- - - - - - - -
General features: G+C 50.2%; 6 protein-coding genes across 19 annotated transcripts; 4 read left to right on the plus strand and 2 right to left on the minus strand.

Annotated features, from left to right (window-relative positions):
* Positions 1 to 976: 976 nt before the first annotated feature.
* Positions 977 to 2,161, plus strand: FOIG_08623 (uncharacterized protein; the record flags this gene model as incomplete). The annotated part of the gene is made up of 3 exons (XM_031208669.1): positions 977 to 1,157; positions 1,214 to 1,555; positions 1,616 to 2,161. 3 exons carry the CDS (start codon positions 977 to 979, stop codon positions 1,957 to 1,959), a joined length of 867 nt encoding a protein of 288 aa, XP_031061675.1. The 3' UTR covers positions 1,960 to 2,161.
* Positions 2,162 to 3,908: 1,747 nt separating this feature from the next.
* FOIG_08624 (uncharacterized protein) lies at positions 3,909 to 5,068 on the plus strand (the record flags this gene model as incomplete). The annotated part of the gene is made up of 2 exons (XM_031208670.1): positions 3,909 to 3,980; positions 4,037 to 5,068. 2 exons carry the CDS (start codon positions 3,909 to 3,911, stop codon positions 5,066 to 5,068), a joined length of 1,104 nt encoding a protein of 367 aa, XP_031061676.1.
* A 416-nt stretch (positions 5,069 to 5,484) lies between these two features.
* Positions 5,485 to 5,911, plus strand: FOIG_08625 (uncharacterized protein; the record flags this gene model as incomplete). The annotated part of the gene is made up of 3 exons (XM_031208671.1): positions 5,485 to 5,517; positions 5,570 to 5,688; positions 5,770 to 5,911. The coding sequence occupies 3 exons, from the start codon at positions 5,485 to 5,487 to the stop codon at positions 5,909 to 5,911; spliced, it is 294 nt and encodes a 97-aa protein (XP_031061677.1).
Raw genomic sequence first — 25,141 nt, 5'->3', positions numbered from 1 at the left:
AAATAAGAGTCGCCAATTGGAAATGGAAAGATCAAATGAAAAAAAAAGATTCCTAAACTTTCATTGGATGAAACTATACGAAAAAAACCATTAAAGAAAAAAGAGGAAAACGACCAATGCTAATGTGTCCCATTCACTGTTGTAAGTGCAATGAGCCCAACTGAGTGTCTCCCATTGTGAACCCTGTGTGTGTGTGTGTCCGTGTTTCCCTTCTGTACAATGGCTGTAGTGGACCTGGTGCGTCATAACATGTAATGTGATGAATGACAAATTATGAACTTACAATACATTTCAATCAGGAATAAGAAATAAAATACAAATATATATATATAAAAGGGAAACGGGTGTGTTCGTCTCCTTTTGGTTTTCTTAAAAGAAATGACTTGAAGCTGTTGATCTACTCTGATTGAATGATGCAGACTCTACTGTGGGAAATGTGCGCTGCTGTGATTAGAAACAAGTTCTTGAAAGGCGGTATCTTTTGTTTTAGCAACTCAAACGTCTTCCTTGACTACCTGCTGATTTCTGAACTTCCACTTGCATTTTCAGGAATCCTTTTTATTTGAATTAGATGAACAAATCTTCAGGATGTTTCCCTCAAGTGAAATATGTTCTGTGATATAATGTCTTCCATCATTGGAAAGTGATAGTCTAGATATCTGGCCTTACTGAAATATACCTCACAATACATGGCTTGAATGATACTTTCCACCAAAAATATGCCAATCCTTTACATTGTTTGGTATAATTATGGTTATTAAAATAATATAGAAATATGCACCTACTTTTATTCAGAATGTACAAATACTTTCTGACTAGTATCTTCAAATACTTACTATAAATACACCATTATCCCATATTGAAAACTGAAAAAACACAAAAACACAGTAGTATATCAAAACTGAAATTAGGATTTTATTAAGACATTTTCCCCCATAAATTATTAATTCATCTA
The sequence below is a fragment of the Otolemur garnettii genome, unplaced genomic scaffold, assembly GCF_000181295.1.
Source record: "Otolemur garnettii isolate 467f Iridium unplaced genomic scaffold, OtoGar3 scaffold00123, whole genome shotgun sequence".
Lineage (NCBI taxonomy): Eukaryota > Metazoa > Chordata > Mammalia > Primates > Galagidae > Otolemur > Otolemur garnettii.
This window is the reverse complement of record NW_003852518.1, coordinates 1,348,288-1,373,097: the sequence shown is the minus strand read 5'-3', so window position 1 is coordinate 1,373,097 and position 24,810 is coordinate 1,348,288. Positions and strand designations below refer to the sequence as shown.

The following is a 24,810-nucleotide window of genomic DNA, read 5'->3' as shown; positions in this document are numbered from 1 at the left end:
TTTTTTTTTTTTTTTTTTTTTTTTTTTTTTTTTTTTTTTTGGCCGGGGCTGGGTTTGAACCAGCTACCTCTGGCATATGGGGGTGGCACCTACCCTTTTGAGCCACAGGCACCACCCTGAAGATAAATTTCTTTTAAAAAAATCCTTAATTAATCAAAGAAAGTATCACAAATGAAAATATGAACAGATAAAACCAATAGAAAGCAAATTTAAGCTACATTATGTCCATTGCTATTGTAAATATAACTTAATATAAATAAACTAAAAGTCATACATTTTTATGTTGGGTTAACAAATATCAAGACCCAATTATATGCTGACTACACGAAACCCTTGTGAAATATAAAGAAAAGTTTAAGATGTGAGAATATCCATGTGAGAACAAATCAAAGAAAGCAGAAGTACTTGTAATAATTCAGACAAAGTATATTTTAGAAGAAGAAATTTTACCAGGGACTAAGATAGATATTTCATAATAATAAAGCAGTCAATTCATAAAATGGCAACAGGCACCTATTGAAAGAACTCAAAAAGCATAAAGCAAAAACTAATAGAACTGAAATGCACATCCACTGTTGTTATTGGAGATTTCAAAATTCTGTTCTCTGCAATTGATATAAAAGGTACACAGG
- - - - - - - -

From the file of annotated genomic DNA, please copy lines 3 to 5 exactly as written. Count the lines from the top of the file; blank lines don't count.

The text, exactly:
* Positions 1 to 976: 976 nt before the first annotated feature.
* Positions 977 to 2,161, plus strand: FOIG_08623 (uncharacterized protein; the record flags this gene model as incomplete). The annotated part of the gene is made up of 3 exons (XM_031208669.1): positions 977 to 1,157; positions 1,214 to 1,555; positions 1,616 to 2,161. 3 exons carry the CDS (start codon positions 977 to 979, stop codon positions 1,957 to 1,959), a joined length of 867 nt encoding a protein of 288 aa, XP_031061675.1. The 3' UTR covers positions 1,960 to 2,161.
* Positions 2,162 to 3,908: 1,747 nt separating this feature from the next.